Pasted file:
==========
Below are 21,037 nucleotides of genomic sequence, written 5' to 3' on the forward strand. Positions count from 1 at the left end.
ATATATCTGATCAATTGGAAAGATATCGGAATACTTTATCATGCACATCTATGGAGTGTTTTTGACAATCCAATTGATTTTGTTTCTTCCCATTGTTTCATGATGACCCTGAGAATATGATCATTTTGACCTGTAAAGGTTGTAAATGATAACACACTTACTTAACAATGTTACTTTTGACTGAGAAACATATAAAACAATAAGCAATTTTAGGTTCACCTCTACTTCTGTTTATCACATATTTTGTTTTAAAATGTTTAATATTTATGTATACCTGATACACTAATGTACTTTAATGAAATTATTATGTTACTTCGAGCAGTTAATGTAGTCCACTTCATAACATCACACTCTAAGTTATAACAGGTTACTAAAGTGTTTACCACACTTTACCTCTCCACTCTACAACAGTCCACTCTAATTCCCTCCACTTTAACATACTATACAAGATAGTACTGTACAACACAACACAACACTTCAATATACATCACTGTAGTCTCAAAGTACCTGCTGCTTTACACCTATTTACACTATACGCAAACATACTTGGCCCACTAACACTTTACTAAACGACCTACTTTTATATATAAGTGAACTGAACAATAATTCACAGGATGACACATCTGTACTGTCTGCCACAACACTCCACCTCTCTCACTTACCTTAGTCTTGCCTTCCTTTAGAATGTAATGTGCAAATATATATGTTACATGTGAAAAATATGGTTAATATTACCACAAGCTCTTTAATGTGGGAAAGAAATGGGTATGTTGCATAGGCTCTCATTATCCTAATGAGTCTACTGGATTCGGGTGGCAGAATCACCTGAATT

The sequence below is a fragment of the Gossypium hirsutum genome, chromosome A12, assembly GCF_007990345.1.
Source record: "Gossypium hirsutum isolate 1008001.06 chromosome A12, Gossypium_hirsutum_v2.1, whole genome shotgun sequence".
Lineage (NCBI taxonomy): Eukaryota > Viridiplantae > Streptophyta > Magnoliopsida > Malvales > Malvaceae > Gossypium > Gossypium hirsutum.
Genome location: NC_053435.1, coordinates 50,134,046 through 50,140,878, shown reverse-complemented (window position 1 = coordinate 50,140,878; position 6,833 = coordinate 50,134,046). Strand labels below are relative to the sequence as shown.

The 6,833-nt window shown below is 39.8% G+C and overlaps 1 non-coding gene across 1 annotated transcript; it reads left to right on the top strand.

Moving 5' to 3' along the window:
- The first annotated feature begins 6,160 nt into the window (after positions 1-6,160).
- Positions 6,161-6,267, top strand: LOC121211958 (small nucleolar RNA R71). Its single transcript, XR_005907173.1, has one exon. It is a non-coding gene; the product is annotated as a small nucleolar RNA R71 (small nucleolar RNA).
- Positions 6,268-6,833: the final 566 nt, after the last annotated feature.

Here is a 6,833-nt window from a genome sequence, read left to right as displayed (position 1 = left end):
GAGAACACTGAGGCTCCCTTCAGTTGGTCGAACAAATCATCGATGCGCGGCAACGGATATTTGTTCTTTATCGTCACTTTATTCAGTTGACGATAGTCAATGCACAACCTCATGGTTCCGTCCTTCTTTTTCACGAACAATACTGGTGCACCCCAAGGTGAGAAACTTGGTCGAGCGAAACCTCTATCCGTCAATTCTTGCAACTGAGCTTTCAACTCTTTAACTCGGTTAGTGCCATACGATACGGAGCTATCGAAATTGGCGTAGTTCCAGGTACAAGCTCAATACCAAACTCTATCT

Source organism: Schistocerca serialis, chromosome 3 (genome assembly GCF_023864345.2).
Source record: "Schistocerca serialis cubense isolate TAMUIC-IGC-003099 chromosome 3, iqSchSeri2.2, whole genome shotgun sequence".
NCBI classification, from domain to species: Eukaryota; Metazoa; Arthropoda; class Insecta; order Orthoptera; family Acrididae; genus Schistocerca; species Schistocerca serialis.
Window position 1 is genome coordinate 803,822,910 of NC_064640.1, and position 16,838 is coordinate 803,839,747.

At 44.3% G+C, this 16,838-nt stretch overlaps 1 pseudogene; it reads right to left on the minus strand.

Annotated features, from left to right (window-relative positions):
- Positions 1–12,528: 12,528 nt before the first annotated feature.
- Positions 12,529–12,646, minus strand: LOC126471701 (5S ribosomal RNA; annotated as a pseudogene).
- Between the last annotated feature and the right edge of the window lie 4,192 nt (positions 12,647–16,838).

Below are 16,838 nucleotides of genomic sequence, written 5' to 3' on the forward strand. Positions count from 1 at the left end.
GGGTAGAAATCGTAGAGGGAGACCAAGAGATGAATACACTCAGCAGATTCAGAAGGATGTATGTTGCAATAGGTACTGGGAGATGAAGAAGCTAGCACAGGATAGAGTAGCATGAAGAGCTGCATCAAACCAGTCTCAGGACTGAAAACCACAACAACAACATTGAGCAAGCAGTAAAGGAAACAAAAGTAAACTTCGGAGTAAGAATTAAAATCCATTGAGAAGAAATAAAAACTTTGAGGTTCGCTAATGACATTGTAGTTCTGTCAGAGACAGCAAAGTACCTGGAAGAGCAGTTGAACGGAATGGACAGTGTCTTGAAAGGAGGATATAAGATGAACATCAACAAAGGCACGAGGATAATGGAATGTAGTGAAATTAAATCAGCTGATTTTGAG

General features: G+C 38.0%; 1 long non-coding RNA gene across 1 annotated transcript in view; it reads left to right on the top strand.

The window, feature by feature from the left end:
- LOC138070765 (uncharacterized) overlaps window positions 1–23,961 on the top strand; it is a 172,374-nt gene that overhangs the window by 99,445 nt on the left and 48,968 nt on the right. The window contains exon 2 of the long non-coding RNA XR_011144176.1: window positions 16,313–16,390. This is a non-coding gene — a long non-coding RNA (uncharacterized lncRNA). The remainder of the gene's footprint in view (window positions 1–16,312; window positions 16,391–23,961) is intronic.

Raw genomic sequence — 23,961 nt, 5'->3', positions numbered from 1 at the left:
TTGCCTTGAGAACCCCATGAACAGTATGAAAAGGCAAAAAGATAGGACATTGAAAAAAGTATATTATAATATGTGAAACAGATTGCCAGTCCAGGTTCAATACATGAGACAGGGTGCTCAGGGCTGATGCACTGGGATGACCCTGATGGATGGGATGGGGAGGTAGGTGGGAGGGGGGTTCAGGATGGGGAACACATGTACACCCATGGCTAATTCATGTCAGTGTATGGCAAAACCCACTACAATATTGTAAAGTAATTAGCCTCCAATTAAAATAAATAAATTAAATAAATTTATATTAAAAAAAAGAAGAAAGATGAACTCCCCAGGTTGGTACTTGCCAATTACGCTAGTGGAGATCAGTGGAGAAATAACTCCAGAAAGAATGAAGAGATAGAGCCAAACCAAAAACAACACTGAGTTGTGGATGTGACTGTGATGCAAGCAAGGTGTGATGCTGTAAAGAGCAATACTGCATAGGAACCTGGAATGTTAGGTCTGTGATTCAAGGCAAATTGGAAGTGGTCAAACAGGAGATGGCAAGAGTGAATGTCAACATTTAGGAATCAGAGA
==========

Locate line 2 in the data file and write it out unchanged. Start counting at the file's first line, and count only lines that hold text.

ATATATCTGATCAATTGGAAAGATATCGGAATACTTTATCATGCACATCTATGGAGTGTTTTTGACAATCCAATTGATTTTGTTTCTTCCCATTGTTTCATGATGACCCTGAGAATATGATCATTTTGACCTGTAAAGGTTGTAAATGATAACACACTTACTTAACAATGTTACTTTTGACTGAGAAACATATAAAACAATAAGCAATTTTAGGTTCACCTCTACTTCTGTTTATCACATATTTTGTTTTAAAATGTTTAATATTTATGTATACCTGATACACTAATGTACTTTAATGAAATTATTATGTTACTTCGAGCAGTTAATGTAGTCCACTTCATAACATCACACTCTAAGTTATAACAGGTTACTAAAGTGTTTACCACACTTTACCTCTCCACTCTACAACAGTCCACTCTAATTCCCTCCACTTTAACATACTATACAAGATAGTACTGTACAACACAACACAACACTTCAATATACATCACTGTAGTCTCAAAGTACCTGCTGCTTTACACCTATTTACACTATACGCAAACATACTTGGCCCACTAACACTTTACTAAACGACCTACTTTTATATATAAGTGAACTGAACAATAATTCACAGGATGACACATCTGTACTGTCTGCCACAACACTCCACCTCTCTCACTTACCTTAGTCTTGCCTTCCTTTAGAATGTAATGTGCAAATATATATGTTACATGTGAAAAATATGGTTAATATTACCACAAGCTCTTTAATGTGGGAAAGAAATGGGTATGTTGCATAGGCTCTCATTATCCTAATGAGTCTACTGGATTCGGGTGGCAGAATCACCTGAATT